The gut microbiota has been designated as an active regulator of glucose metabolism and metabolic phenotype in a number of animal and human observational studies. We evaluated the effect of removing as many bacteria as possible by antibiotics on postprandial physiology in healthy humans.
Methods
Meal tests with measurements of postprandial glucose tolerance and postprandial release of insulin and gut hormones were performed before, immediately after and 6 weeks after a 4-day, broad-spectrum, per oral antibiotic cocktail (vancomycin 500 mg, gentamycin 40 mg and meropenem 500 mg once-daily) in a group of 12 lean and glucose tolerant males. Faecal samples were collected for culture-based assessment of changes in gut microbiota composition.
Results
Acute and dramatic reductions in the abundance of a representative set of gut bacteria was seen immediately following the antibiotic course, but no changes in postprandial glucose tolerance, insulin secretion or plasma lipid concentrations were found. Apart from an acute and reversible increase in peptide YY secretion, no changes were observed in postprandial gut hormone release.
Conclusion
As evaluated by selective cultivation of gut bacteria, a broad-spectrum 4-day antibiotics course with vancomycin, gentamycin and meropenem induced shifts in gut microbiota composition that had no clinically relevant short or long-term effects on metabolic variables in healthy glucose-tolerant males.
Trial Registration
clinicaltrials.gov NCT01633762
doi:10.1371/journal.pone.0142352
PMCID: PMC4643023  PMID: 26562532
11.  Common variants in LEPR, IL6, AMD1, and NAMPT do not associate with risk of juvenile and childhood obesity in Danes: a case–control study 
BMC Medical Genetics  2015;16:105.
Background
Childhood obesity is a highly heritable disorder, for which the underlying genetic architecture is largely unknown. Four common variants involved in inflammatory-adipokine triggering (IL6 rs2069845, LEPR rs1137100, NAMPT rs3801266, and AMD1 rs2796749) have recently been associated with obesity and related traits in Indian children. The current study aimed to examine the effect of these variants on risk of childhood/juvenile onset obesity and on obesity-related quantitative traits in two Danish cohorts.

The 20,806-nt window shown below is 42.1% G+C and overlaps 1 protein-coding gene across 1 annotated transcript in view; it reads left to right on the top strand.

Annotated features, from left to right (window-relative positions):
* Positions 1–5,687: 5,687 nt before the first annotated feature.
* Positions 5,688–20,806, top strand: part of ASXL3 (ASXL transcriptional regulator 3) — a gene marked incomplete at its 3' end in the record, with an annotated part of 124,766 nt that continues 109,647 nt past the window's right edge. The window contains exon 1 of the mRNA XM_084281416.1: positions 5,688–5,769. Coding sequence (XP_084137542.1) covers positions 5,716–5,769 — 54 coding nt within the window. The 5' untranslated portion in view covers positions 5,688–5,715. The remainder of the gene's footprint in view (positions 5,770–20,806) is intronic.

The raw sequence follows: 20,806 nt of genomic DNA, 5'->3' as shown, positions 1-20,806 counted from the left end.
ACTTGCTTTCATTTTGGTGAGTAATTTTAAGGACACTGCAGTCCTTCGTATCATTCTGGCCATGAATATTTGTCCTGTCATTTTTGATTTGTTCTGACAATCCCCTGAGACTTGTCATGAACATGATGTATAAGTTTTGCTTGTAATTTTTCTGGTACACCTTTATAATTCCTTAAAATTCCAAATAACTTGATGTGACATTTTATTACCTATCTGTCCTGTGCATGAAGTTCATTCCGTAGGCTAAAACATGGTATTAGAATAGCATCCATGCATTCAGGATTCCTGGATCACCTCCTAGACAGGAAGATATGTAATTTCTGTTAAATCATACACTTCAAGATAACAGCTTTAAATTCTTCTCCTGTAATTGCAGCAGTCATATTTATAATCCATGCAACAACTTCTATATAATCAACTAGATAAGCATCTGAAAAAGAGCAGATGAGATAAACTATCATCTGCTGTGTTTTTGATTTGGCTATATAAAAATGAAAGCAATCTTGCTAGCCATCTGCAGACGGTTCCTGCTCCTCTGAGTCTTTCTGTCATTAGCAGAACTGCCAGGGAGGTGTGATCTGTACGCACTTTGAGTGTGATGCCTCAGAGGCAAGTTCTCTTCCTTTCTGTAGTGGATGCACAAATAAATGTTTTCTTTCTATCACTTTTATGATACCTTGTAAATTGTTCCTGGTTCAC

Methods
Genotype information was obtained for 1461 young Caucasian men from the Genetics of Overweight Young Adults (GOYA) study (overweight/obese: 739 and normal weight: 722) and the Danish Childhood Obesity Biobank (TDCOB; overweight/obese: 1022 and normal weight: 650).
Overweight/obesity was defined as having a body mass index (BMI) ≥25 kg/m2; among children and youths, this cut-off was defined using age and sex-specific cut-offs corresponding to an adult body mass index ≥25 kg/m2. Risk of obesity was assessed using a logistic regression model whereas obesity-related quantitative measures were analyzed using a general linear model (based on z-scores) stratifying on the case status and adjusting for age and gender. Meta-analyses were performed using the fixed effects model.
Results
No statistically significant association with childhood/juvenile obesity was found for any of the four gene variants among the individual or combined analyses (rs2069845 OR: 0.94 CI: 0.85–1.04; rs1137100 OR: 1.01 CI: 0.90–1.14; rs3801266: 0.96 CI: 0.84–1.10; rs2796749 OR: 1.02 CI: 0.90–1.15; p > 0.05). However, among normal weight children and juvenile men, the LEPR rs1137100 A-allele significantly associated with lower BMI (β = −0.12, p = 0.0026).
Conclusions
The IL6, LEPR, NAMPT, and AMD1 gene variants previously found to associate among Indian children did not associate with risk of obesity or obesity-related quantitative measures among Caucasian children and juvenile men from Denmark.
doi:10.1186/s12881-015-0253-3
PMCID: PMC4642628  PMID: 26558825
Childhood obesity; Juvenile obesity; Single nucleotide polymorphism; Case-control study; Body mass index; BMI; Obesity
12.  microRNA-17 Is the Most Up-Regulated Member of the miR-17-92 Cluster during Early Colon Cancer Evolution 
PLoS ONE  2015;10(10):e0140503.